Lights out for the Lesedi La Rona

Lights out for the Lesedi La Rona

The diamond which has made not only headlines but history as the largest diamond discovered in more than a century, failed to sell at Sotheby’s London, despite a $70m estimate. Unearthed in Botswana in November last year by Lucara Diamond Corp., the 1,109 carat rough diamond known as Lesedi La Rona, which means Our Light in the Tswana language of Botswana, is the second largest diamond ever discovered. At the auction held on 29 June, the final bid came in at $61m – far under the reserve price – failing to secure the stone. During the last few minutes of the auction, the head of Sotheby’s International Jewellery Division, David Bennett tried to solicit a higher bid without success.

Photo courtesy of Sotheby's

Photo courtesy of Sotheby’s

Given that it is the second largest rough of gem quality ever to be found (The Cullinan was the largest), and its smaller cousin, the Constellation from the same mine in Botswana sold in May 2016 for $63m, this diamond, which is 36% bigger than the Constellation, should have far exceeded the Constellation’s per carat price of $77.6k, reaching at least $86m to match, explains 77Diamonds.com managing director Tobias Kormind. “Perhaps diamond cutters have assessed the rough and aren’t convinced they can get a large enough single diamond out of it to make it worth a higher price.”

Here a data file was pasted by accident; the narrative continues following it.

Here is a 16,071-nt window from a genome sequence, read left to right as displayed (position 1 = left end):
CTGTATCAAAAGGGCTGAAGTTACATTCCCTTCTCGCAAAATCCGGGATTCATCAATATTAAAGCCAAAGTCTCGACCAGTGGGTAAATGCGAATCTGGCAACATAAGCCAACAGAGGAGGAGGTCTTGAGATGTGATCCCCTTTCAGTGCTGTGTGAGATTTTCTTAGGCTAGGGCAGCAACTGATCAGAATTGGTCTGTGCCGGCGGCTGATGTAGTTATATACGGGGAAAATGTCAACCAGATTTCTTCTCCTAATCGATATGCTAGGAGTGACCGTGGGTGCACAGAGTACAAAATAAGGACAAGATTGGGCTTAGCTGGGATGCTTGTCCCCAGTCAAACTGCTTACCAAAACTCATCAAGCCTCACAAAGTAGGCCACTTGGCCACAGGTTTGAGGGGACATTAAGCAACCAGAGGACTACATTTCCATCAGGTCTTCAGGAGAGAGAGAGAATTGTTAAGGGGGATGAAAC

“Yet this contradicts pre-auction rumours that the rough is likely to yield a 400+ct D Flawless diamond, which would be the largest purest diamond in existence and likely to fetch in excess of $200m (larger than the current record holder – The Centenary Diamond, a 273ct Heart Shaped D Flawless stone),” he clarifies.

So, the world is left wondering what will happen to the diamond now: “Lucara will need to wait and then go back to the diamond polishers to try to sell it privately. The format of a public auction will probably not be used any time soon to sell another large rough. The market may have reached a tipping point and demand for large rare stones might just be saturated or the market instability with Brexit may have just caused this to be a case of bad timing.” Whatever may come of the diamond, one cannot deny the finding has been historical and fascinating to follow.

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